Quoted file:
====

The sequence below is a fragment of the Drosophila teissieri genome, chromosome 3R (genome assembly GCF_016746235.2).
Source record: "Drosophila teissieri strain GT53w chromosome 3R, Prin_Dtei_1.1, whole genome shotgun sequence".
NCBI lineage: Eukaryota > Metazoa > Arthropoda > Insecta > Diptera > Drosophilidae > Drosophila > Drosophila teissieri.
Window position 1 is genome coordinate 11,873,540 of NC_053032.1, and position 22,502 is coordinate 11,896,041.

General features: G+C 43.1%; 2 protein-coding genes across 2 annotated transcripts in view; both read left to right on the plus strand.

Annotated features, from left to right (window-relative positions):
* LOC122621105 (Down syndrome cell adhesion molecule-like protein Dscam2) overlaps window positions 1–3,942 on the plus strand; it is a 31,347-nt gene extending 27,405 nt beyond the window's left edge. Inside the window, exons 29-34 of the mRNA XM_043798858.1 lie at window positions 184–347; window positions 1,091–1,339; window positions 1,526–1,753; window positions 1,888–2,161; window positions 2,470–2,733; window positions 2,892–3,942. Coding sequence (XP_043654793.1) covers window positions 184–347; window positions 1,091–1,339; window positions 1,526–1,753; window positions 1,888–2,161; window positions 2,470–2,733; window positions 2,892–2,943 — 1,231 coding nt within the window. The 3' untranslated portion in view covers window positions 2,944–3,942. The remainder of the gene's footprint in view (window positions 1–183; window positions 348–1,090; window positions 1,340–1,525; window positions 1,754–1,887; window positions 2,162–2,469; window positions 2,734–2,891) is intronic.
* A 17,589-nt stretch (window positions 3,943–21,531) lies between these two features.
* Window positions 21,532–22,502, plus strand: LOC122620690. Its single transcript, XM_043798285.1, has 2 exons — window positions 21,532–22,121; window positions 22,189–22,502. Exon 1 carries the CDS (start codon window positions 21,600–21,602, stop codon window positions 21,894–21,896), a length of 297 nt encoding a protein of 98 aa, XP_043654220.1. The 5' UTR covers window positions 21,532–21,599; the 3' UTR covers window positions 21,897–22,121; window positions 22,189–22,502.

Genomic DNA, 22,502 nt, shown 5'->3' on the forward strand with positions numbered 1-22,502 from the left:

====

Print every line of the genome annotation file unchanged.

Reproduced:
The sequence below is a fragment of the Drosophila teissieri genome, chromosome 3R (genome assembly GCF_016746235.2).
Source record: "Drosophila teissieri strain GT53w chromosome 3R, Prin_Dtei_1.1, whole genome shotgun sequence".
NCBI lineage: Eukaryota > Metazoa > Arthropoda > Insecta > Diptera > Drosophilidae > Drosophila > Drosophila teissieri.
Window position 1 is genome coordinate 11,873,540 of NC_053032.1, and position 22,502 is coordinate 11,896,041.

General features: G+C 43.1%; 2 protein-coding genes across 2 annotated transcripts in view; both read left to right on the plus strand.

Annotated features, from left to right (window-relative positions):
* LOC122621105 (Down syndrome cell adhesion molecule-like protein Dscam2) overlaps window positions 1–3,942 on the plus strand; it is a 31,347-nt gene extending 27,405 nt beyond the window's left edge. Inside the window, exons 29-34 of the mRNA XM_043798858.1 lie at window positions 184–347; window positions 1,091–1,339; window positions 1,526–1,753; window positions 1,888–2,161; window positions 2,470–2,733; window positions 2,892–3,942. Coding sequence (XP_043654793.1) covers window positions 184–347; window positions 1,091–1,339; window positions 1,526–1,753; window positions 1,888–2,161; window positions 2,470–2,733; window positions 2,892–2,943 — 1,231 coding nt within the window. The 3' untranslated portion in view covers window positions 2,944–3,942. The remainder of the gene's footprint in view (window positions 1–183; window positions 348–1,090; window positions 1,340–1,525; window positions 1,754–1,887; window positions 2,162–2,469; window positions 2,734–2,891) is intronic.
* A 17,589-nt stretch (window positions 3,943–21,531) lies between these two features.
* Window positions 21,532–22,502, plus strand: LOC122620690. Its single transcript, XM_043798285.1, has 2 exons — window positions 21,532–22,121; window positions 22,189–22,502. Exon 1 carries the CDS (start codon window positions 21,600–21,602, stop codon window positions 21,894–21,896), a length of 297 nt encoding a protein of 98 aa, XP_043654220.1. The 5' UTR covers window positions 21,532–21,599; the 3' UTR covers window positions 21,897–22,121; window positions 22,189–22,502.

Genomic DNA, 22,502 nt, shown 5'->3' on the forward strand with positions numbered 1-22,502 from the left: